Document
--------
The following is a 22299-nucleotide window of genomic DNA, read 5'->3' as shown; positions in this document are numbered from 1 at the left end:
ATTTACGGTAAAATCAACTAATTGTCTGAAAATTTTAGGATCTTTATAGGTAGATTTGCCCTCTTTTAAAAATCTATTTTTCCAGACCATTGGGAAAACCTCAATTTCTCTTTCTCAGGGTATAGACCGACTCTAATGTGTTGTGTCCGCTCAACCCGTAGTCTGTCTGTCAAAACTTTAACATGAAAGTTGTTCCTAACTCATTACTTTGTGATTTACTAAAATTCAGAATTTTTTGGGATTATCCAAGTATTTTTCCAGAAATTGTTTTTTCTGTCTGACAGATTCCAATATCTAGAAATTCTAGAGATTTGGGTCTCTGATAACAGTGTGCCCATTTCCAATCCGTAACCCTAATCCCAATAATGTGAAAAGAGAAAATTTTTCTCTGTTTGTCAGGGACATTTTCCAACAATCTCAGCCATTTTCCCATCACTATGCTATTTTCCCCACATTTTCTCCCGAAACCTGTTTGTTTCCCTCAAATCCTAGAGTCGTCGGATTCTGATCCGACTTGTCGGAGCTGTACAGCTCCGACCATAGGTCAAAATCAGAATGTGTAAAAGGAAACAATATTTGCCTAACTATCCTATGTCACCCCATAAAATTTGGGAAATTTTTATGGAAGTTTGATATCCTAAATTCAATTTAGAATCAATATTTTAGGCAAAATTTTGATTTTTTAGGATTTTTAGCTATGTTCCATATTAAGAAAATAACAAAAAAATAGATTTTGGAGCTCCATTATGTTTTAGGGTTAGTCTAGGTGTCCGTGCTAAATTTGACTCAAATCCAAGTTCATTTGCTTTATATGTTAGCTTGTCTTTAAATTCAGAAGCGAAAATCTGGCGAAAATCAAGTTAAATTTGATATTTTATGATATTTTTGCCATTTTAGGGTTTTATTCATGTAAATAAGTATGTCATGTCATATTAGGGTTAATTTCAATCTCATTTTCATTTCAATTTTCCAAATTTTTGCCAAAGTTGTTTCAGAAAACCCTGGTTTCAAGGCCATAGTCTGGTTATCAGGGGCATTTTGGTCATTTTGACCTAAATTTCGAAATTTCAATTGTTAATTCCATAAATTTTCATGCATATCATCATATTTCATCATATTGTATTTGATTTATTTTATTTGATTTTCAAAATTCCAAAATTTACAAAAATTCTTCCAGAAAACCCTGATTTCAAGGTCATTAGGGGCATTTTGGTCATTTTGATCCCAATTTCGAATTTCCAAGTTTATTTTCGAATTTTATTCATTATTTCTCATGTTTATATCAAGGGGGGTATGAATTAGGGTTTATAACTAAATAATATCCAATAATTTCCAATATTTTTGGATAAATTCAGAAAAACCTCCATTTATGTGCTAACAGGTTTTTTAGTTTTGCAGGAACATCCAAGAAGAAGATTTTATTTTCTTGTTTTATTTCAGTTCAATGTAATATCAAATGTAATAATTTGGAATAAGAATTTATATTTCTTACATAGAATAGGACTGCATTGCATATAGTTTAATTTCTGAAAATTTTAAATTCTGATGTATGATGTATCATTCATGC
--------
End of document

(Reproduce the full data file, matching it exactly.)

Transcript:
The following is a 22299-nucleotide window of genomic DNA, read 5'->3' as shown; positions in this document are numbered from 1 at the left end:
ATTTACGGTAAAATCAACTAATTGTCTGAAAATTTTAGGATCTTTATAGGTAGATTTGCCCTCTTTTAAAAATCTATTTTTCCAGACCATTGGGAAAACCTCAATTTCTCTTTCTCAGGGTATAGACCGACTCTAATGTGTTGTGTCCGCTCAACCCGTAGTCTGTCTGTCAAAACTTTAACATGAAAGTTGTTCCTAACTCATTACTTTGTGATTTACTAAAATTCAGAATTTTTTGGGATTATCCAAGTATTTTTCCAGAAATTGTTTTTTCTGTCTGACAGATTCCAATATCTAGAAATTCTAGAGATTTGGGTCTCTGATAACAGTGTGCCCATTTCCAATCCGTAACCCTAATCCCAATAATGTGAAAAGAGAAAATTTTTCTCTGTTTGTCAGGGACATTTTCCAACAATCTCAGCCATTTTCCCATCACTATGCTATTTTCCCCACATTTTCTCCCGAAACCTGTTTGTTTCCCTCAAATCCTAGAGTCGTCGGATTCTGATCCGACTTGTCGGAGCTGTACAGCTCCGACCATAGGTCAAAATCAGAATGTGTAAAAGGAAACAATATTTGCCTAACTATCCTATGTCACCCCATAAAATTTGGGAAATTTTTATGGAAGTTTGATATCCTAAATTCAATTTAGAATCAATATTTTAGGCAAAATTTTGATTTTTTAGGATTTTTAGCTATGTTCCATATTAAGAAAATAACAAAAAAATAGATTTTGGAGCTCCATTATGTTTTAGGGTTAGTCTAGGTGTCCGTGCTAAATTTGACTCAAATCCAAGTTCATTTGCTTTATATGTTAGCTTGTCTTTAAATTCAGAAGCGAAAATCTGGCGAAAATCAAGTTAAATTTGATATTTTATGATATTTTTGCCATTTTAGGGTTTTATTCATGTAAATAAGTATGTCATGTCATATTAGGGTTAATTTCAATCTCATTTTCATTTCAATTTTCCAAATTTTTGCCAAAGTTGTTTCAGAAAACCCTGGTTTCAAGGCCATAGTCTGGTTATCAGGGGCATTTTGGTCATTTTGACCTAAATTTCGAAATTTCAATTGTTAATTCCATAAATTTTCATGCATATCATCATATTTCATCATATTGTATTTGATTTATTTTATTTGATTTTCAAAATTCCAAAATTTACAAAAATTCTTCCAGAAAACCCTGATTTCAAGGTCATTAGGGGCATTTTGGTCATTTTGATCCCAATTTCGAATTTCCAAGTTTATTTTCGAATTTTATTCATTATTTCTCATGTTTATATCAAGGGGGGTATGAATTAGGGTTTATAACTAAATAATATCCAATAATTTCCAATATTTTTGGATAAATTCAGAAAAACCTCCATTTATGTGCTAACAGGTTTTTTAGTTTTGCAGGAACATCCAAGAAGAAGATTTTATTTTCTTGTTTTATTTCAGTTCAATGTAATATCAAATGTAATAATTTGGAATAAGAATTTATATTTCTTACATAGAATAGGACTGCATTGCATATAGTTTAATTTCTGAAAATTTTAAATTCTGATGTATGATGTATCATTCATGC